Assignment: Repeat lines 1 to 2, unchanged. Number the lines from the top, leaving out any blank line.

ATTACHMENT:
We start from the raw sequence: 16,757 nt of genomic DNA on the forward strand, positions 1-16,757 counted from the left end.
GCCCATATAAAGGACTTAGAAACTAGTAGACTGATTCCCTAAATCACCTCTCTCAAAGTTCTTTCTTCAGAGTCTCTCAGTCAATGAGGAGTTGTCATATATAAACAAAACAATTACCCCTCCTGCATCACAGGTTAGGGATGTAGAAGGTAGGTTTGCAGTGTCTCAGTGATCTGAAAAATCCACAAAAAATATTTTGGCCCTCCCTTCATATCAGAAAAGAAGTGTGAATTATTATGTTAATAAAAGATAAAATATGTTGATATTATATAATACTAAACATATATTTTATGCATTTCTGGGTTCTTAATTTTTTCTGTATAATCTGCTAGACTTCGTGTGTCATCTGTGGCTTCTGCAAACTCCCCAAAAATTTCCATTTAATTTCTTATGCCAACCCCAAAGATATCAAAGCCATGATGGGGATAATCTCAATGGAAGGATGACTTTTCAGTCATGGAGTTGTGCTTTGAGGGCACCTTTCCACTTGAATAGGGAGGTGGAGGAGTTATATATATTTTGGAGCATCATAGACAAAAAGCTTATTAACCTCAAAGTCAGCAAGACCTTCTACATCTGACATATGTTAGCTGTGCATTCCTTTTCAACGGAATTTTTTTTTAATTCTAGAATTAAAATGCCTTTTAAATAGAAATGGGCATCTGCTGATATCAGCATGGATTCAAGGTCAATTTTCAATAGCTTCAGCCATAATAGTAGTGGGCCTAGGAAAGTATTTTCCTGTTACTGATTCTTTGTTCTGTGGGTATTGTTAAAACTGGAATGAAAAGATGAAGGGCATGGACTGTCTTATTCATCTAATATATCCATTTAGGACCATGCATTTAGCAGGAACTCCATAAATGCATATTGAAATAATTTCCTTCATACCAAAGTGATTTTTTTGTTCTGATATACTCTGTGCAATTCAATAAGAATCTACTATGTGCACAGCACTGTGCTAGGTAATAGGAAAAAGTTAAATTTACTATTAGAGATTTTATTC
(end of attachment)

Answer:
We start from the raw sequence: 16,757 nt of genomic DNA on the forward strand, positions 1-16,757 counted from the left end.
GCCCATATAAAGGACTTAGAAACTAGTAGACTGATTCCCTAAATCACCTCTCTCAAAGTTCTTTCTTCAGAGTCTCTCAGTCAATGAGGAGTTGTCATATATAAACAAAACAATTACCCCTCCTGCATCACAGGTTAGGGATGTAGAAGGTAGGTTTGCAGTGTCTCAGTGATCTGAAAAATCCACAAAAAATATTTTGGCCCTCCCTTCATATCAGAAAAGAAGTGTGAATTATTATGTTAATAAAAGATAAAATATGTTGATATTATATAATACTAAACATATATTTTATGCATTTCTGGGTTCTTAATTTTTTCTGTATAATCTGCTAGACTTCGTGTGTCATCTGTGGCTTCTGCAAACTCCCCAAAAATTTCCATTTAATTTCTTATGCCAACCCCAAAGATATCAAAGCCATGATGGGGATAATCTCAATGGAAGGATGACTTTTCAGTCATGGAGTTGTGCTTTGAGGGCACCTTTCCACTTGAATAGGGAGGTGGAGGAGTTATATATATTTTGGAGCATCATAGACAAAAAGCTTATTAACCTCAAAGTCAGCAAGACCTTCTACATCTGACATATGTTAGCTGTGCATTCCTTTTCAACGGAATTTTTTTTTAATTCTAGAATTAAAATGCCTTTTAAATAGAAATGGGCATCTGCTGATATCAGCATGGATTCAAGGTCAATTTTCAATAGCTTCAGCCATAATAGTAGTGGGCCTAGGAAAGTATTTTCCTGTTACTGATTCTTTGTTCTGTGGGTATTGTTAAAACTGGAATGAAAAGATGAAGGGCATGGACTGTCTTATTCATCTAATATATCCATTTAGGACCATGCATTTAGCAGGAACTCCATAAATGCATATTGAAATAATTTCCTTCATACCAAAGTGATTTTTTTGTTCTGATATACTCTGTGCAATTCAATAAGAATCTACTATGTGCACAGCACTGTGCTAGGTAATAGGAAAAAGTTAAATTTACTATTAGAGATTTTATTC